I order a serve of Calamari in the hope that we can share and soon enough the food is on the table. Emily winces as she eats and after asking why, she tells me that one of her teeth had split in half earlier that morning and without the aid of a dentist, she simply has to let it dangle until gravity takes it toll. I feel like offering a hand but realize that having absolutely no handy-man skills, Emily is better off playing the waiting game. I tell her this and we laugh.

Over food we talk more about Emily’s past which continues to play out like a horror movie; kidnapping, prostitution (not Emily, but others around her), death threats, mental institutions, exorcisms, suicide and drug use, but still she talks with a positive voice, inspired I think by her kids. 

Chris on the other hand has been in pursuit of his mother for years now and only recently, after creating a Facebook account, has he reconnected with her. She may hold the key to a more secure future but only time will tell.

“But no matter how bad it gets, we all help eachother on the streets.” She tells me.

This I see first hand as after a brief pause in conversation, she asks if I’m done with my calamari. I answer yes which triggers her to tip the remaining 5 or 6 pieces of calamari onto a piece of paper before then leaving the restaurant. I have no idea what she’s doing until she B-lines it for the lonely homeless man now lying down in the middle of the alley. As he looks up, she hands him the package, a much needed dinner from a girl that has done nothing but impress me.

When she returns I see a note-book pokes out the top of her bag and after admitting that she has a love of writing, Emily shares a poem that she wrote titled Think of My Loved Ones.

I told her that I would put it on the site not because I felt sorry for her but because I thought it was brilliant.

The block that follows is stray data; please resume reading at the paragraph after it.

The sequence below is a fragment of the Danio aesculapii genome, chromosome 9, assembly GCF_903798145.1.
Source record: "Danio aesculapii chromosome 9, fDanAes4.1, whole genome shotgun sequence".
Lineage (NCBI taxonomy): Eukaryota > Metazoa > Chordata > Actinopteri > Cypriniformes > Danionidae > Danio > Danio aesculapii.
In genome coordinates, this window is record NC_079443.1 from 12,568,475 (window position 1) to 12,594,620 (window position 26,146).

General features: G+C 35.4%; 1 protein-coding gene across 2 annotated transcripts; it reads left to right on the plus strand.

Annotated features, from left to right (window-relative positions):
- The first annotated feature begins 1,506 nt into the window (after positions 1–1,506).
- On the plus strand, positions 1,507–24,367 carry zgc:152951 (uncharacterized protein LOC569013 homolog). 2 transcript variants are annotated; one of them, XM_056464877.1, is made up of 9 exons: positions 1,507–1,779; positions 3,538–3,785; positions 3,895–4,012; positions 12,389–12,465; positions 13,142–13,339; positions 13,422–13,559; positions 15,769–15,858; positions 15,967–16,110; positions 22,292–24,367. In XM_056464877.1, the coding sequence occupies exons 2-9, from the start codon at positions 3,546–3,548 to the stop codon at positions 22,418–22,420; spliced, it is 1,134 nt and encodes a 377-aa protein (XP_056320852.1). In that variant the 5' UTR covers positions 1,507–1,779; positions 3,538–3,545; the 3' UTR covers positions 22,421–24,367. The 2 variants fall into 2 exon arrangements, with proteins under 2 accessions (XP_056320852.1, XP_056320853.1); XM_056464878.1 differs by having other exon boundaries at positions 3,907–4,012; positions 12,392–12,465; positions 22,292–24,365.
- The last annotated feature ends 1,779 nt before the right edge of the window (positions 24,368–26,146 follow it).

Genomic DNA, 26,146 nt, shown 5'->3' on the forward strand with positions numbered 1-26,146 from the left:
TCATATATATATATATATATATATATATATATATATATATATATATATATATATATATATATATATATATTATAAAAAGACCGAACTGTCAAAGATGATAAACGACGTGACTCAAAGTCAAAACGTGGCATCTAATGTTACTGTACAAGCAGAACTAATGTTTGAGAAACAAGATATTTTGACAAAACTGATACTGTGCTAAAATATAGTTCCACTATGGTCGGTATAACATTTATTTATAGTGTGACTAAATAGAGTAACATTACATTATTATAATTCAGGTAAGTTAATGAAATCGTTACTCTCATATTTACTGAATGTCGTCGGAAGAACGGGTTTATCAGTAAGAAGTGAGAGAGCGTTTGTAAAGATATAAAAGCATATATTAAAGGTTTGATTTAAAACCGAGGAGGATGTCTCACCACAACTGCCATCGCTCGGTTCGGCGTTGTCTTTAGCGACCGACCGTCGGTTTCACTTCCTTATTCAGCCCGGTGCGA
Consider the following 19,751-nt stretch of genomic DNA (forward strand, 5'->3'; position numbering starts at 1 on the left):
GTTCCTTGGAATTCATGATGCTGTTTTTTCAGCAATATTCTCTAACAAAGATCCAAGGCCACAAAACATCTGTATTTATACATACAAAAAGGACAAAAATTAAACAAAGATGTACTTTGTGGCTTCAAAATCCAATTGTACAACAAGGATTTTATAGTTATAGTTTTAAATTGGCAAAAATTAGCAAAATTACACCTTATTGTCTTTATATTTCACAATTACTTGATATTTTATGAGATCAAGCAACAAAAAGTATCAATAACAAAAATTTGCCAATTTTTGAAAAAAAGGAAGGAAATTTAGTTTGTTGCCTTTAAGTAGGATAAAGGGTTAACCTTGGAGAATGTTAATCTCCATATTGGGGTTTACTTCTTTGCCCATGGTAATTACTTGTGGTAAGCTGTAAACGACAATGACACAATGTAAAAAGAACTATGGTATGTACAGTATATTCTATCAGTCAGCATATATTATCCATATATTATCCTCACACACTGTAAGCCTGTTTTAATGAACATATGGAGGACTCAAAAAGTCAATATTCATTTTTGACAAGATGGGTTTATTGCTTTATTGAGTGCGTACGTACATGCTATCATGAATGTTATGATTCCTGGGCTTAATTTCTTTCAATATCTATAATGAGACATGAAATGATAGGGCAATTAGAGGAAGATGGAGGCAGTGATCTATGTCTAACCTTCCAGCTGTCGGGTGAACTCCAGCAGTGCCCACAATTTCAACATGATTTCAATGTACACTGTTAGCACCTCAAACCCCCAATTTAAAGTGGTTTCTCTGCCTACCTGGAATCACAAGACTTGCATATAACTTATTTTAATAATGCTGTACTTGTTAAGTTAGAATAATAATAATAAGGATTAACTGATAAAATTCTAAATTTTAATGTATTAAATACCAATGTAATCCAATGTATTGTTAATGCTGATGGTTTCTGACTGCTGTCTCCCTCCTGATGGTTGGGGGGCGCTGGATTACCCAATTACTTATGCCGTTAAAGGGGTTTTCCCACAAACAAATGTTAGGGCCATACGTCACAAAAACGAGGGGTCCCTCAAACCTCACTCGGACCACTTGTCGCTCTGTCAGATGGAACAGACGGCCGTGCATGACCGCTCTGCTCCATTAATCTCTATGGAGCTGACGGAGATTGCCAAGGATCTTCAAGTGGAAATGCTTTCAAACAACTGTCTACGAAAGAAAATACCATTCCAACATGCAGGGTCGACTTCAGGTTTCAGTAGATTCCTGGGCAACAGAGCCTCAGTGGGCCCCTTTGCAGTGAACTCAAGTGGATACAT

If there is someone you really love,
And in days to come they die,
Your love and feelings are strong for them,
And then you begin to cry,
Knowing that they’re gone but thinking they’re near by,
Watching from above,
In heavens only sky

So the teardrop runs down my face,
Ad the crying won’t stop,
You are the one I love,
And that love for you will never stop.
I know now you’re gone,
And you’re not coming back,
But I’m always thinking of you loved ones,

As time goes past, so does life,
And I’m missing you more than ever,
Waiting for the day,
That we’ll be joined together
Right now I’m sad that we’re apart,
Right now I have to mend my broken heart,
But I can’t wait till we meet again,
But I hope you have fun in heaven till then

She writes the final word and signs and dates the page.

Emily wants to write a book about her life and I have no doubt this is achievable. My mind starts ticking over. I’d love to help.

As we finish dinner, the heavens open up and rains hits George Street with anger. I pay no attention at first but have noticed how Chris and Emily have turned their heads to look at the sky with intent.

“I hate the rain” says Emily.

Unlike myself who has a roof over my head when I return home, Chris and Emily have nothing. In fact with this realization they turn back at me and tell me that should go. They need to go and raise more money.

I top up their tin of coins with a paper donation that that I wish would go further, but I know that a nights accommodation will help in this weather.

Chris shakes my hand firmly and I give Emily a big hug as we say good bye, but this is not the last time we’ll meet. In fact I’m looking forward to get back into town to say hello.

For those of you who do frequent Martin Place, do me a favour; if you ever see a young man wearing a blue NY cap, sitting on the ground next to his partner asking for money, stop and say hello. You won’t meet nicer people all day.